Years later I become aware of a curious tendency to retry doorknobs myself. But when I gained insight into the origin of this tendency, I was cured of it. One night I was alone in my apartment in New York City. When I came home late that evening the doorman informed me that I was the only person sleeping in that huge fifteen-story apartment house that night. I turned on all the lights and was very conscious of the silence. I went around and locked all the, doors. As I locked the main door I shook the doorknob, walked away, came back, shook it a second time and walked away. I started back to try the knob for the third time, impelled by an old childhood impulse buried in the subconscious. But suddenly I realized that a long memory out of my early childhood was reaching out to control my present actions. Therefore, I stopped by the door and said, "Oh, no Grandpa, I love you, but I will not try this doorknob a third time, I've locked the door, it's locked. There is nothing to be afraid of. Everything is all right. I hereby break this long shadowy, hitherto-unrealized hold of an ancient fear."
See your fears for what they are; then stand up to them and kill them. But undoing this you must have, not bravado, but faith. Nor is it a vague kind of faith; it is a strong substantial faith in God. Only faith in God can kill your fear. The ultimate technique for ending worry is to bring God into every fear situation. No fear can live in the presence of God. The deeper your faith in God becomes, the less power fear will have over you. The Bible outlines the process, "I sought the Lord, and he heard me, and delivered me from all my fears." (Psalm 34:4)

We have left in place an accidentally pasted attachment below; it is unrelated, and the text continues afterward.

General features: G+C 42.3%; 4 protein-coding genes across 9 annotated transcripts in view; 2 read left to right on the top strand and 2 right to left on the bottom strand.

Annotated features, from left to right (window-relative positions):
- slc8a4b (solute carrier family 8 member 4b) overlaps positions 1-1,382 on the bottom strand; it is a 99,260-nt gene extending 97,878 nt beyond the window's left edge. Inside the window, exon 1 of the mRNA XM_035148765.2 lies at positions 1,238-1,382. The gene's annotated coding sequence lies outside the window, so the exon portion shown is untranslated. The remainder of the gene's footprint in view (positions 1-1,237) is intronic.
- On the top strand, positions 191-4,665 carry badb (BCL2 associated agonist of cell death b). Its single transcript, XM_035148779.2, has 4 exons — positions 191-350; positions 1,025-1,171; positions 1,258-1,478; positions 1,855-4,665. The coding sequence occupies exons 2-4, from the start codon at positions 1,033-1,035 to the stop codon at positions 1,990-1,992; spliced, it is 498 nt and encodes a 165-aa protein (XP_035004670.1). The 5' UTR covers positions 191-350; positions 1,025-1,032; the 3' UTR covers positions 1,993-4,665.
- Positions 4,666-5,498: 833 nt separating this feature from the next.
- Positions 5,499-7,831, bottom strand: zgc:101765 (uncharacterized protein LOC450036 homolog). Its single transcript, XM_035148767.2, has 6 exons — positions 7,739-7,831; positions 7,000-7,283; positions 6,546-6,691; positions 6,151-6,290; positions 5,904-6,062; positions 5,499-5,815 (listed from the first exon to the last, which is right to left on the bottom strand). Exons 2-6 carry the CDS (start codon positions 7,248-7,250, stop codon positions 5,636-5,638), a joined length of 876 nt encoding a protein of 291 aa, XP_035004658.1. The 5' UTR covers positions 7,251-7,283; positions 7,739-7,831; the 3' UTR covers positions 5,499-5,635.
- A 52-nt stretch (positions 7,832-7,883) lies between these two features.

A demonstration of this truth is the experience of J. Edgar Hoover, Director of the federal Bureau of Investigation. One would never think that a dynamic personality of proven courage would have had a struggle with fear; but all real men do.
Mr. Hoover told me, very sincerely, "I lost my fear in the power of my Lord." I liked the way he stated the matter. It is indeed a most powerful method for overcoming worry; lose your fear in the power of the Lord.
The power of faith is not intended, however, merely to free you from something, even from fear. The power of faith is a positive technique for developing your power to live efficiently. Worry has a stultifying effect upon mental aliveness. But when worry is cast out, then the mind, with fresh vigor and sharpened insight, can effectively function in developing creative ideas.
John M. Fox, president of the Minute Maid Corporation, movingly tells of his battle against worry and the tensions which affected him when he was starting his new great industry. He formed the first frozen juice concentrate company and directed it to its present dominant position in the concentrate field. But when he entered the business it was small indeed. In a public speech I heard Mr. Fox say: